At the outset of the 2019 federal election, party leaders were found campaigning in NDP ridings.
After meeting with the governor-general, and addressing the national media at Rideau Hall, Justin Trudeau flew west to campaign in the Vancouver Kingsway riding held by New Democrat Don Davies.
Conservative Leader Andrew Scheer launched his campaign in Trois-Rivières, where Robert Aubin is an NDP MP seeking a third term.
Elizabeth May welcomed the media in Victoria where a seat has opened following the retirement of constitutional expert Murray Rankin of the NDP.
Bloc Québécois Leader Yves-François Blanchet is looking to be elected for the first time in an NDP riding held by Matthew Dubé since 2011.
NDP Leader Jagmeet Singh launched his campaign in London-Fanshawe where Lindsay Mathyssen is running to replace her mother, retiring NDP MP Irene Mathyssen.
CBC aggregate poll tracking at election time showed the NDP at less than 15 per cent support, down from 19.7 per cent in the 2015 election. Other parties looking to make up ground were eager to campaign directly against the party with the orange signs.
The CBC data had the NDP no better than tied with the Green Party in both B.C. and Quebec; in the 2015 election the NDP won 14 seats of their 44 seats in B.C and 16 in Quebec.
While media focus is on a supposed race for third place between the NDP and the Greens, a more meaningful question needs to be asked. Will the Liberals be denied a second majority in the House of Commons -- and be forced to seek support from the NDP and/or Greens to form a minority government?
If early electoral opinion data holds, the Liberals should win the largest number of seats on October 21. More importantly, with five parties contesting the election (six in Quebec with the Bloc Québécois) the potential for a minority government is apparent.
With NDP support in the 16 to17 per cent range according to Nanos Research following a strong performance by Jagmeet Singh in the first week of campaigning, and the Bloc at a similar level in Quebec, an election result that leaves either the Liberals or the Conservatives short of a majority is a likely outcome.
While Canadians elect a Parliament, it is Parliament that decides who forms a government.
In 2015, when the Liberals won their majority by defeating the Conservative Party, the parliamentary outcome was pre-determined. The defeated Conservative prime minister had to stand down, and the leader of the new majority party was invited to form a government by the governor-general.
If, in 2019, either the Liberals or the Conservatives win a plurality of seats -- but not a majority -- as the prime minister at the time of the election, Justin Trudeau can choose to remain prime minister.
Even if the Conservatives end up with more seats, Trudeau does not have to resign; he could decide to stay as prime minister, so long as he could count on support from the NDP and/or the Greens (it is doubtful that any federal party would want to govern with the support of the Bloc).
In the 1972 general election, the Liberal government of Pierre Trudeau lost its attempt to win a second majority. To continue to govern, the Liberals turned to David Lewis and the New Democrats for voting support. The NDP welcomed the opportunity to see some of their favourite policies adopted in return for maintaining the Liberals in power.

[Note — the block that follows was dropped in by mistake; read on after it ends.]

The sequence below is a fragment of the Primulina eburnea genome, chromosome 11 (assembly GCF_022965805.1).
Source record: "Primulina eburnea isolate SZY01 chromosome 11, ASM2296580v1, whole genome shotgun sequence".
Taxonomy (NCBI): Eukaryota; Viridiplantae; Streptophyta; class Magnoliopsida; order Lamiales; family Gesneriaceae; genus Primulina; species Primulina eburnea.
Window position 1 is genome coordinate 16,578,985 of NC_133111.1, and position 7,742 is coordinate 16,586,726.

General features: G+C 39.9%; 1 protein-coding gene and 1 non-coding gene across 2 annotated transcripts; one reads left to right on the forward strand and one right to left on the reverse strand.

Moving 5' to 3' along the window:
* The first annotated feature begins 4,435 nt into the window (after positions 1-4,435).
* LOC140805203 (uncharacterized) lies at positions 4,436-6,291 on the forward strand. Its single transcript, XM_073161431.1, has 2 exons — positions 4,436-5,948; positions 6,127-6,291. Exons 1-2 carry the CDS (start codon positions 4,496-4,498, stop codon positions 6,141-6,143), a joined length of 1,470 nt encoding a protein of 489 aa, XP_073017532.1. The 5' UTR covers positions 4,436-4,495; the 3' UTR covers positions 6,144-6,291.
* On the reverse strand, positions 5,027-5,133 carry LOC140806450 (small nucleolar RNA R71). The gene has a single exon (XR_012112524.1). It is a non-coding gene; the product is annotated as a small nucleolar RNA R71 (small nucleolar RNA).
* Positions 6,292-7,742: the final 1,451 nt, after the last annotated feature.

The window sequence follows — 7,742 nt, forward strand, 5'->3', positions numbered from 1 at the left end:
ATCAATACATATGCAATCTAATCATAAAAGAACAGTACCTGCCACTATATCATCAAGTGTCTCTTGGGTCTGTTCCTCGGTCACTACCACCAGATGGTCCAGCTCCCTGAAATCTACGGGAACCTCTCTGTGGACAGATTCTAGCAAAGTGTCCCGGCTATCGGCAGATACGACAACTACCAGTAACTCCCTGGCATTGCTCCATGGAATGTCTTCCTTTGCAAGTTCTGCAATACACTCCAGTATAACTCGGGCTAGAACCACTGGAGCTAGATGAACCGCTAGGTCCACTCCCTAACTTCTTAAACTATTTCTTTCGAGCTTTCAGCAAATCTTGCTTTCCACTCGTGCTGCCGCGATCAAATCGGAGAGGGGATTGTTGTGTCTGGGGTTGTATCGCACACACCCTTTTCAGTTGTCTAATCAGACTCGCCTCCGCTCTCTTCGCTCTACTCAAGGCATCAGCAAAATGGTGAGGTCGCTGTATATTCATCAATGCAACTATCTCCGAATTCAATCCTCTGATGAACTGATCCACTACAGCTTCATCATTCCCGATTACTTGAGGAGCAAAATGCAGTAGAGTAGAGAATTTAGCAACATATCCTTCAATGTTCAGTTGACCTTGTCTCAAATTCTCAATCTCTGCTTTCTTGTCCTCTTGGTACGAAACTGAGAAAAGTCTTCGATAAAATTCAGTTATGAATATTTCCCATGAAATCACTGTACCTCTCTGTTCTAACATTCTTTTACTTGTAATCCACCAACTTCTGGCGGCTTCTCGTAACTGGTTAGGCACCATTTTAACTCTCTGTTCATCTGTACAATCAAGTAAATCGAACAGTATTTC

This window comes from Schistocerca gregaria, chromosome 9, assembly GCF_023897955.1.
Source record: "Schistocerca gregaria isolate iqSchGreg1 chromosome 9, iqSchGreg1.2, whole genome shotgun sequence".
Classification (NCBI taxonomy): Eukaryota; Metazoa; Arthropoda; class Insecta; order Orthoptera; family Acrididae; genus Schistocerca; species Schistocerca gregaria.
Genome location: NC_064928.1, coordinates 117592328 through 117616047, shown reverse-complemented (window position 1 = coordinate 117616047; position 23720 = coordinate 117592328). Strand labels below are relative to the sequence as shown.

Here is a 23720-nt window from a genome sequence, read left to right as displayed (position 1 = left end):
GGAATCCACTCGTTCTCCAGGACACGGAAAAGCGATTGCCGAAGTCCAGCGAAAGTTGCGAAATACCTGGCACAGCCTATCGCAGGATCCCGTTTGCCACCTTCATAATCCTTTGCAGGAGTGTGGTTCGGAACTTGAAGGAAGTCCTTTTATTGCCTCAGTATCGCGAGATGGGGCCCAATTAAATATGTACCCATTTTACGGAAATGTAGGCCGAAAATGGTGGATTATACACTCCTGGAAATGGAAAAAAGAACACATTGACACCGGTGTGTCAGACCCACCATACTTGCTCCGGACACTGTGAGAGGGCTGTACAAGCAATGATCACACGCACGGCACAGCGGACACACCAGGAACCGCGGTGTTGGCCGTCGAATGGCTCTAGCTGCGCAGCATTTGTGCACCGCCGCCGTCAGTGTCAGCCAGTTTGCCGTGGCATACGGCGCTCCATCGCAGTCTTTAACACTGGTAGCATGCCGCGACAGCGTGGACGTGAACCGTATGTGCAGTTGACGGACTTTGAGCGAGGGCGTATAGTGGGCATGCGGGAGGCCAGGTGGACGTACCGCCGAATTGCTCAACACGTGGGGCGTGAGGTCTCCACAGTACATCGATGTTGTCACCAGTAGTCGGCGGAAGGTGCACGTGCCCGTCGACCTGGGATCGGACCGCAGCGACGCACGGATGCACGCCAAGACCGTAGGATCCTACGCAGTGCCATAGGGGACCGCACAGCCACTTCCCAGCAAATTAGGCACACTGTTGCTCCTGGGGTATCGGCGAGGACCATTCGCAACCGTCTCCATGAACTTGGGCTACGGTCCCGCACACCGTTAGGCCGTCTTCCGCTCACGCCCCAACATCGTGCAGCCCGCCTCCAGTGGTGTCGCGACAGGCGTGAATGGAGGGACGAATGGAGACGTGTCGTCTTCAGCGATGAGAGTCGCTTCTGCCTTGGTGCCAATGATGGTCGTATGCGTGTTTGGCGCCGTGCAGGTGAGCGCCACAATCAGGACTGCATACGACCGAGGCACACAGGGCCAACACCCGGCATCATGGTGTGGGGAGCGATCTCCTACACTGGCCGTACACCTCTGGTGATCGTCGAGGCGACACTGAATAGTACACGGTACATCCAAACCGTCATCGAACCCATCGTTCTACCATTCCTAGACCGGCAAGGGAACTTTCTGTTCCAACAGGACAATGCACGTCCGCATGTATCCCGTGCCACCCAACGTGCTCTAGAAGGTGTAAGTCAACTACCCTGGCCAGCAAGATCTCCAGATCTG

The 1972-1974 Liberal government produced key progressive legislation, including creating Petro-Canada and indexing pensions to inflation.
A Liberal minority government would be welcomed by many New Democrats. The NDP could pledge its voting support in return for the Liberals agreeing to introduce NDP policies -- for example, legislation establishing a national pharmacare program financed by a wealth tax of one per cent on fortunes over $20 million.
Increasing numbers of Canadians are seriously concerned about climate change. A Liberal-NDP alliance could take up the challenge issued by the Greens to double the national target for reduction in greenhouse gas emissions.
Duncan Cameron is president emeritus of rabble.ca and writes a weekly column on politics and current affairs.
Image: Adam Scotti/PMO
Thank you for reading this story…
More people are reading rabble.ca than ever and unlike many news organizations, we have never put up a paywall – at rabble we’ve always believed in making our reporting and analysis free to all, while striving to make it sustainable as well. Media isn’t free to produce. rabble’s total budget is likely less than what big corporate media spend on photocopying (we kid you not!) and we do not have any major foundation, sponsor or angel investor. Our main supporters are people and organizations -- like you. This is why we need your help. You are what keep us sustainable.
rabble.ca has staked its existence on you. We live or die on community support -- your support! We get hundreds of thousands of visitors and we believe in them. We believe in you. We believe people will put in what they can for the greater good. We call that sustainable.
So what is the easy answer for us? Depend on a community of visitors who care passionately about media that amplifies the voices of people struggling for change and justice. It really is that simple. When the people who visit rabble care enough to contribute a bit then it works for everyone.
And so we’re asking you if you could make a donation, right now, to help us carry forward on our mission. Make a donation today.